Doctor Who #672: Paradise Towers Part 4

"The whole place is polluted with flesh. Living flesh."
TECHNICAL SPECS: First aired Oct.26 1987.

IN THIS ONE... The Chief Caretaker is possessed by the Great Architect and everyone bands against him.

REVIEW: The Great Architect's possession of the Chief Caretaker creates what may well be a career low for Richard Briers, forced to walk around like a zombie and growl out lines while wearing slightly metallic make-up. The Architect's ability to do this, or indeed the revelation that he's a mind trapped inside a building, comes out of nowhere and has no real justification. The Doctor makes all the leaps in logic necessary to explain the action, but we have to take these improbabilities on faith. I can certainly empathize with the plight of people who have to live in a building not really designed for people, since I personally work in such a place. Some architects don't seem to realize people will use the spaces they design and that's a truth. My satisfaction at the destruction of their avatar, the Great Architect, is hampered by the comical backwards fall Briers does. Sorry Pex, Briers' mugging makes your predictable sacrifice ridiculous as well. The bright and cheery musical cues don't help matters either.

That's not to say I hate everything about Part 4. I get some joy from the anarchic Doctor bringing the different parts of Paradise Towers society together and making them the instruments of their own liberation. It's even amusing how the Kangs reject every new partner at first then concede to allowing them to help. We can all forgive a sweet granny her occasional cannibalism, can't we? The moment when they make Pex an honorary Kang is kind of sweet even if they won't swallow their pride and do it themselves. "Pex lives" makes for a bitter-sweet final shot, no matter how obvious his sacrifice was. That was the only trajectory open to this cowardly cutlet.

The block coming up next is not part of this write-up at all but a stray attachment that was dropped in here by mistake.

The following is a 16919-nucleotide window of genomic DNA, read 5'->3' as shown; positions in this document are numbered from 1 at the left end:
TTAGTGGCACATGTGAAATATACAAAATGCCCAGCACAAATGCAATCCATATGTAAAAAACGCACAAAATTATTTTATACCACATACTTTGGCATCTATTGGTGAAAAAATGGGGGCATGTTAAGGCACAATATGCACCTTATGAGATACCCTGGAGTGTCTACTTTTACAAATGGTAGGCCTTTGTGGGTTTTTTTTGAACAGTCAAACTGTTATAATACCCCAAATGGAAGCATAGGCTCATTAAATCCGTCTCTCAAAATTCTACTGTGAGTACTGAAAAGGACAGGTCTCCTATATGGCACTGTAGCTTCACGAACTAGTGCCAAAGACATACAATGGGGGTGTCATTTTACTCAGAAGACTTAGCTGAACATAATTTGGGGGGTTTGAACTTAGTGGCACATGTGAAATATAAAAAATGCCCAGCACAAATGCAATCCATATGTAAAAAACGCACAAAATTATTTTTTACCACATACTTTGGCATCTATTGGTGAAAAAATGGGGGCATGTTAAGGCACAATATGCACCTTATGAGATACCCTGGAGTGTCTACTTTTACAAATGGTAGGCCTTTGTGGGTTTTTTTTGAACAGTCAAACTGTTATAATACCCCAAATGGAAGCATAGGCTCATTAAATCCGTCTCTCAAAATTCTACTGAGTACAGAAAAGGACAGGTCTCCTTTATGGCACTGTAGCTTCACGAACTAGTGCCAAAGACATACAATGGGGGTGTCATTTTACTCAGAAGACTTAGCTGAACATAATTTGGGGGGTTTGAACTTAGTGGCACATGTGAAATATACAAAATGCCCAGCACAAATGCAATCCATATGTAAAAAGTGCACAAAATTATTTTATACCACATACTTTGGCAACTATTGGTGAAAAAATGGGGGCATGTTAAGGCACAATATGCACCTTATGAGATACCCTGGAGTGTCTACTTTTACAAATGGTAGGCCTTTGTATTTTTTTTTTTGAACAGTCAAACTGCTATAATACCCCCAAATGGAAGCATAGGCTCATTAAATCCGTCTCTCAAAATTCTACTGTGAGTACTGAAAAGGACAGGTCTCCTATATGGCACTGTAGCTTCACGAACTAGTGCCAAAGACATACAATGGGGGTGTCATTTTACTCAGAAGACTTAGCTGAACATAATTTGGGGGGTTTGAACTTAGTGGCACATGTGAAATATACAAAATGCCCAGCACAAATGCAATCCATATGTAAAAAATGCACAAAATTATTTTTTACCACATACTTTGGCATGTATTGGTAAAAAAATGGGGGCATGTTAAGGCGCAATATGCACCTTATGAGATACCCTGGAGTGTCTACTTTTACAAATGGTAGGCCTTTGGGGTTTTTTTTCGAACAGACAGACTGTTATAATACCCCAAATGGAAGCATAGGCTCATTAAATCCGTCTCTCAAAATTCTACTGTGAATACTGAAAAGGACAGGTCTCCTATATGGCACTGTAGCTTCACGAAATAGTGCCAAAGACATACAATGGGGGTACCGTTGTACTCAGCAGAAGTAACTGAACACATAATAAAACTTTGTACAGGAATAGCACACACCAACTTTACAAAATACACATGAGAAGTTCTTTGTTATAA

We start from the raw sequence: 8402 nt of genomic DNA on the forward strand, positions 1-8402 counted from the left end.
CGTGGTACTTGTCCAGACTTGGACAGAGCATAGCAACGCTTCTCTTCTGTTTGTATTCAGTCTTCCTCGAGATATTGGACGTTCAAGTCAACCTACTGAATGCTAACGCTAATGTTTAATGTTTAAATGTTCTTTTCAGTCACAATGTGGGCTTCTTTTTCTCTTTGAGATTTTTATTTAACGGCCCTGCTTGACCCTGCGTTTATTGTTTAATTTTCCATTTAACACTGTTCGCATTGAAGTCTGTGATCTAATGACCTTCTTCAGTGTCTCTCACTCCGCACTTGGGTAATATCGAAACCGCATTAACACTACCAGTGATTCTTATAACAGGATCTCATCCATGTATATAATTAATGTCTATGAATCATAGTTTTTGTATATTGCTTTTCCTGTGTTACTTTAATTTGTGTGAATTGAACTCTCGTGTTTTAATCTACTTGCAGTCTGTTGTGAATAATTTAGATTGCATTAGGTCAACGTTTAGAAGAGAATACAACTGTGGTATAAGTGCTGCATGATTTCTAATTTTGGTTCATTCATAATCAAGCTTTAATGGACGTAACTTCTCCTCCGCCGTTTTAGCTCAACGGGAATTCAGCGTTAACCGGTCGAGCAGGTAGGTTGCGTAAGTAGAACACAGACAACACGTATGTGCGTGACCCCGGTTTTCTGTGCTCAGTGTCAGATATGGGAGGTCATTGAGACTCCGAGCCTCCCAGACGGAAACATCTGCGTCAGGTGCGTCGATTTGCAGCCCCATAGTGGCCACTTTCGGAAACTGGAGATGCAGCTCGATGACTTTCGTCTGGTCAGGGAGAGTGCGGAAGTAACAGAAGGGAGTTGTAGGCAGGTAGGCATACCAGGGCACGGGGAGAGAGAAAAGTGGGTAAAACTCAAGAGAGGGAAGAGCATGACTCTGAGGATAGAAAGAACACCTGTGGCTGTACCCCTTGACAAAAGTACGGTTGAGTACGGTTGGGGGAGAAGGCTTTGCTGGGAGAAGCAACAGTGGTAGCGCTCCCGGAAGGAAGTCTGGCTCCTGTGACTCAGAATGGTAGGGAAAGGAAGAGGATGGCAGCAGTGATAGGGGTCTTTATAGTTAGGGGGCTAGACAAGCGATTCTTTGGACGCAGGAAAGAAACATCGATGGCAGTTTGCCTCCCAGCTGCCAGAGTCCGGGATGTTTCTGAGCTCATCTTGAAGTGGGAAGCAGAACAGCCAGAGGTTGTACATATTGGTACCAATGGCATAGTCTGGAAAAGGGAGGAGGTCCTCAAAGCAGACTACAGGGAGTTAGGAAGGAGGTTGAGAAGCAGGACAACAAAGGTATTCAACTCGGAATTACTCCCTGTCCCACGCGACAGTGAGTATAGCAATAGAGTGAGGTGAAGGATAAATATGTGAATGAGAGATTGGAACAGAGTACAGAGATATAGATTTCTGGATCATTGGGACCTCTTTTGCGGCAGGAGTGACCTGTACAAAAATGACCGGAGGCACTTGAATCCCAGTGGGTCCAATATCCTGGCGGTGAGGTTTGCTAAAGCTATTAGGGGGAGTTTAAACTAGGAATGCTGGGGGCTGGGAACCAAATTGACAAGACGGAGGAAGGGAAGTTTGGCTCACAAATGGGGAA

And the regulars? With her red hair and blue outfit becomes the total Kang, fighting off a silly lobster-bot (silly, but I really like it) where Pax failed. The Doctor becomes an honorary Kang too, gifted with a red and blue scarf at the end. I was intrigued by a quick breaking of the fourth wall, with McCoy pulling a Tom Baker and somehow not making it look like he's sending the show up. Shades of the darkly mysterious Doctor he will become rather than the clownish jokester he was in his first story. Of course, everyone ELSE is sending it up so...

VERSIONS: The DVD features some deleted scenes, including a creepy flirtatious moment between the Doctor and the Rezzie known as Maddie (she may just be hungry though), and an alternate score. The Target novelization is fairly close to the broadcast episode, though there are a few more details, mostly related to the location and the Kang lingo.

- While the restrained McCoy Doctor is quite good, and there are some sweet moments, the villain and climax are total pants.

STORY REWATCHABILITY: Medium - The story creates an interesting satirical society right out of Brit comics, and McCoy shows he doesn't HAVE to be a spoon-playing clown, but everyone else's comedic performance nearly sinks the whole enterprise.



I have always enjoyed the evolution of Sylvester McCoy's Doctor. He ended on a higher note than where he began.

Siskoid said...

That's true. I'm finding out the curve may be steeper than expected.

seaofstarsrpg said...

For all its many flaws, I quite like Paradise Towers, perhaps for what is implied rather than what is realized.

Siskoid said...

I like that qualification. It fits.


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